Of course, it’s all very well having a headset that looks the part, but if it doesn’t sound good, then you’re a little bit stuffed. Well, I’m pleased to report that the ROG Fusion II 500 sounds brilliant.

Its 50mm drivers ensure audio is nicely crisp and clear, with balanced mids and highs. Even without surround sound, there’s a nice low-end rumble to remind you that this headset does have some bassy powers. The balanced audio also makes the Fusion II 500 rather agile, with the headset coping well with any game sound or music I threw at it – be it the crashing guitar of Porcupine Tree’s Blackest Eyes, or the twee piano and vocals of Paul McCartney’s English Tea.

The Fusion II 500comes with virtual 7.1 surround sound that can be toggled either with the switch on the headset’s underside or through the Armoury Crate software. In my experience, the mention of 7.1 surround sound label on a headset’s box is usually more a gimmick, with little to no difference following through on the actual audio.

With the Fusion II, however, it makes a pronounced difference. Your sense of placement is certainly heightened, making it far easier to pinpoint exactly where your enemies are hiding in CS:GO, for instance. As for musical performance, turning on the surround sound allowed for that thumping bass to come through, although it presented with sufficient nuance to neither override or drown out the still-balanced mids and highs.

The inclusion of the Armoury Crate software also opens up many more audio-based avenues for you to explore with the Fusion II 500, including a bass boost and another function for increasing vocal clarity. You can even add some reverb to the audio, which isn’t something I’ve seen in gaming software before.

You’ll notice also that there isn’t a pronounced and detachable boom mic on the Fusion II 500, unlike a lot of other gaming headsets. That’s because the functionality sits inside the headset, with Asus using what it calls ‘AI Beamforming Microphones’ that feature some intriguing AI noise-cancelling tech.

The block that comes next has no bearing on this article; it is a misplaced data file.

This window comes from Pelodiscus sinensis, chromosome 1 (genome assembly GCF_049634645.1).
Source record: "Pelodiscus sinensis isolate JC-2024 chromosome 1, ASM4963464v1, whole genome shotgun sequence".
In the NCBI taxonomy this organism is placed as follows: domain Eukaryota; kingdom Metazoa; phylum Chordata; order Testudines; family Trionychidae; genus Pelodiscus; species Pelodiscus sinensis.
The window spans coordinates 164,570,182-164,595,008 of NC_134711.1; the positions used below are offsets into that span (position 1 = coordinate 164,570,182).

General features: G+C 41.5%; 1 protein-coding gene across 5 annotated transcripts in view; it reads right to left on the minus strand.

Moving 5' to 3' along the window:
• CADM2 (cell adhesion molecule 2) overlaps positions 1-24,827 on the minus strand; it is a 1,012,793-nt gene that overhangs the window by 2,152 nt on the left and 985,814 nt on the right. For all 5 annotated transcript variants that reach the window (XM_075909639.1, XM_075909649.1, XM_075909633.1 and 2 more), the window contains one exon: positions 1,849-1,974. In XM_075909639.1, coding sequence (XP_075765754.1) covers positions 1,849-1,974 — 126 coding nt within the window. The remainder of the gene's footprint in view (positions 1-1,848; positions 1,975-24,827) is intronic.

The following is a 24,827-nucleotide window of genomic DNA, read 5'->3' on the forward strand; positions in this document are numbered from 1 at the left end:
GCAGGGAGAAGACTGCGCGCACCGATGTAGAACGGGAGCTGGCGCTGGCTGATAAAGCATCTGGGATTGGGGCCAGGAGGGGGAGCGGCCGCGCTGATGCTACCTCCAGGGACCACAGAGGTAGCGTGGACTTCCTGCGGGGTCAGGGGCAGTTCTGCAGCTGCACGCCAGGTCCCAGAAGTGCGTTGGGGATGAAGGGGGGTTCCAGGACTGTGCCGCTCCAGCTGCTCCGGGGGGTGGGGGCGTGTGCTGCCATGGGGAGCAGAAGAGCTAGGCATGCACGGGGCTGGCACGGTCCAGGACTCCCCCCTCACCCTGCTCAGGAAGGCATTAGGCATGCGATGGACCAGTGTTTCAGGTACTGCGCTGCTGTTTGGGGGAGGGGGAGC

What this translates to is some decent pick-up with good clarity that can also cancel out the usual annoyances when chatting with friends, be it a clicky keyboard or otherwise. It isn’t going to cancel out everything – and when it’s off, the mic does still pick up a fair amount of background noise.

Should you buy it?

You want a do-it-all gaming headset:
The ROG Fusion II 500 is a marvellous all-rounder, with great, vibrant audio that also works with plenty of devices.

You want an incredible mic:
If comms is a top priority, then the Fusion II 500 may not be the best headset for you, given its mic can let in a fair bit of background noise.

Final Thoughts

The Asus ROG Fusion II 500 is a marvellous all-round gaming headset that raises the bar for other headsets to reach. While it does come at quite the price, its audio is some of the best I’ve heard and will suit most gamers perfectly with a nice balance of lows, mids and highs.

The inclusion of virtual surround sound isn’t a gimmick and does help to make things even more immersive when you’re locked into some rounds of CS:GO or COD Vanguard. It’s also well built and offers marvellous comfort and passive noise isolation, allowing you to really focus on your game. For those wanting a do-it-all headset for multiple platforms, this is a fabulous choice.

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How we test

We use every headset we test for at least a week. During that time, we’ll check it for ease of use and put it through its paces by using it in a variety of games, as well as playing music in order to get the full experience.

We also check each headset’s software (if applicable) to see how easy it is to customise and set up.

We use as our primary gaming headset for at least a week.

Use on as many platforms as possible to test versatility.

Judge audio for both gaming and music playback.


Is the Asus ROG Fusion II 500 wireless?

No, it uses a wired connection.

Which consoles does it support?

The Asus ROG Fusion II 500 supports all platforms, as long as they allow a wired connection.

Full specs

IP rating
Release Date
First Reviewed Date
Driver (s)
Frequency Range
Headphone Type